Cultural Control

A long term solution to reduce grasshopper potential is to reduce the attractiveness of abandoned or weedy areas to cropland grasshoppers by establishing a dense grass cover that includes few broadleaf plants. For winter wheat, delayed seeding in high risk fields also can reduce the potential for grasshopper damage but may not be practical, especially during a warm fall when grasshopper survival is extended.

If severe infestations are anticipated, field margins can be planted at a higher (double) wheat density to allow for some plant loss. Planting at increased density would only be needed on field edges in the first one or two passes with the drill.

Table 7.2 Spring treatment guidelines for immature and adult grasshoppers in winter wheat (modified from University of Minnesota information).

Table 7.3 Fall treatment guidelines for adult grasshoppers in winter wheat (modified from University of Minnesota information).

Chemical Control

Grasshoppers are easiest to control as nymphs. If a range of rates is listed for a given insecticide, the higher rates generally should be used to control adults. Grasshoppers can be controlled by using sprays or baits. Read the label thoroughly before any insecticide application, and follow safety instructions and precautions. When spraying borders adjoining cropland, be sure to read and follow label restrictions on grazing. The treatments discussed here should provide adequate control of low to moderate grasshopper infestations. If grasshopper counts are high, control will be difficult.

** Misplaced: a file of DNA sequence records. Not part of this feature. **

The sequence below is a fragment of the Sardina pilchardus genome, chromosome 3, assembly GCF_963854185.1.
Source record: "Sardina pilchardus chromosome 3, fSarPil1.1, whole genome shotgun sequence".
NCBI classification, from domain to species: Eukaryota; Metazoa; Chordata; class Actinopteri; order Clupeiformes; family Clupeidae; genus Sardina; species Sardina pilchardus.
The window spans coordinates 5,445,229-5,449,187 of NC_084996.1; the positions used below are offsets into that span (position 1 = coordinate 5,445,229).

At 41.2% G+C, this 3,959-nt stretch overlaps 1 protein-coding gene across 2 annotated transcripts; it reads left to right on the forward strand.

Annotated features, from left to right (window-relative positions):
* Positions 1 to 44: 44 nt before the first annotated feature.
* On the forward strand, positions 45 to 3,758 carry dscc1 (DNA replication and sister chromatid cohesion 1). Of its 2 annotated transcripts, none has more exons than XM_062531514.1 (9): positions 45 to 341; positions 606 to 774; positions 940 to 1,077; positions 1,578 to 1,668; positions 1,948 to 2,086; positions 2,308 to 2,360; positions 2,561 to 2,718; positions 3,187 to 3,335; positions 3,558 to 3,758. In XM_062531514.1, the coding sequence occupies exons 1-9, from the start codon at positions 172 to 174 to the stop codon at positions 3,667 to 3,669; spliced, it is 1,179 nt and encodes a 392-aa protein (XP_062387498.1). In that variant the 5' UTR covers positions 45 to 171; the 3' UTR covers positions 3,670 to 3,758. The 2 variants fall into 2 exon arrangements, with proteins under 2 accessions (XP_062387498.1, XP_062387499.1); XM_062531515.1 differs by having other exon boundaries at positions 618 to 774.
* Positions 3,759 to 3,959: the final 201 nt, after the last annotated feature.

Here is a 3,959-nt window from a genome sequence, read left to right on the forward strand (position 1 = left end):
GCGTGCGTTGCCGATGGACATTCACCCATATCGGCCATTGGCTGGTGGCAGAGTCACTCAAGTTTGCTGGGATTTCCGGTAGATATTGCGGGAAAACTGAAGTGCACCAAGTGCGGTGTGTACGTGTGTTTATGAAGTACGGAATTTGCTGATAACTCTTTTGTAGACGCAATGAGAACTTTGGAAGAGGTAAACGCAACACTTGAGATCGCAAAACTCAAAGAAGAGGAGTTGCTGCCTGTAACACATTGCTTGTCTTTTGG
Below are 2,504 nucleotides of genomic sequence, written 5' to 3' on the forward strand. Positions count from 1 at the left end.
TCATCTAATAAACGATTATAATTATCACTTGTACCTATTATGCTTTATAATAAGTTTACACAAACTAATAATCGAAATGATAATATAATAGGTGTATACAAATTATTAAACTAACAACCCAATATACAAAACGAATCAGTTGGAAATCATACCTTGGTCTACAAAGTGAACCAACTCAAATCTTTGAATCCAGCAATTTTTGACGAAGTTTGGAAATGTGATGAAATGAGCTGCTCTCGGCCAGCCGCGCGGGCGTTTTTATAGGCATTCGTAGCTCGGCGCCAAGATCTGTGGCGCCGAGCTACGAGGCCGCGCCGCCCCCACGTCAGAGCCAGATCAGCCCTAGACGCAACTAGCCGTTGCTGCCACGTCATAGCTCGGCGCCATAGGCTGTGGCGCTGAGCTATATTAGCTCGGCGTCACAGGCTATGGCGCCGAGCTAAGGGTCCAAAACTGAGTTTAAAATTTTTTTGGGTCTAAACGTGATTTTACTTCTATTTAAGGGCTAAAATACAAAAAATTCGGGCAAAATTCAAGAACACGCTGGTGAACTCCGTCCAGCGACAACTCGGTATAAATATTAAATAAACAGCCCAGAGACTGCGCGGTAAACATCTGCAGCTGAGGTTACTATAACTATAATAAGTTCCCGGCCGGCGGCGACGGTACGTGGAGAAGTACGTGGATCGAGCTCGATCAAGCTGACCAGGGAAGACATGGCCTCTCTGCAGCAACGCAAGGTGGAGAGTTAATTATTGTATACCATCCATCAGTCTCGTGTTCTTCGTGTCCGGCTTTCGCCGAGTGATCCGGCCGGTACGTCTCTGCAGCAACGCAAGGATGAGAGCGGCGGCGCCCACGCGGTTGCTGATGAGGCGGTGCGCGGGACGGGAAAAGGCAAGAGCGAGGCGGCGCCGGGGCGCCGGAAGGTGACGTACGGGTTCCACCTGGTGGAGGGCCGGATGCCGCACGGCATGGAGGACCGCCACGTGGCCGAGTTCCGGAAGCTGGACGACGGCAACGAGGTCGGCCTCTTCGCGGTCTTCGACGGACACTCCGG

Baits. One option for grasshopper control is a bait formulation. Carbaryl-based bran bait is available as a two percent or five percent formulation. This method can provide good control when applied just before winter wheat emergence, when crops are only a few inches tall, or in areas with short, dry vegetation. Success depends on uniform distribution of the bait and reapplication if the bait is no longer attractive to grasshoppers. Moisture (rain or heavy dew) will reduce the bait attractiveness substantially.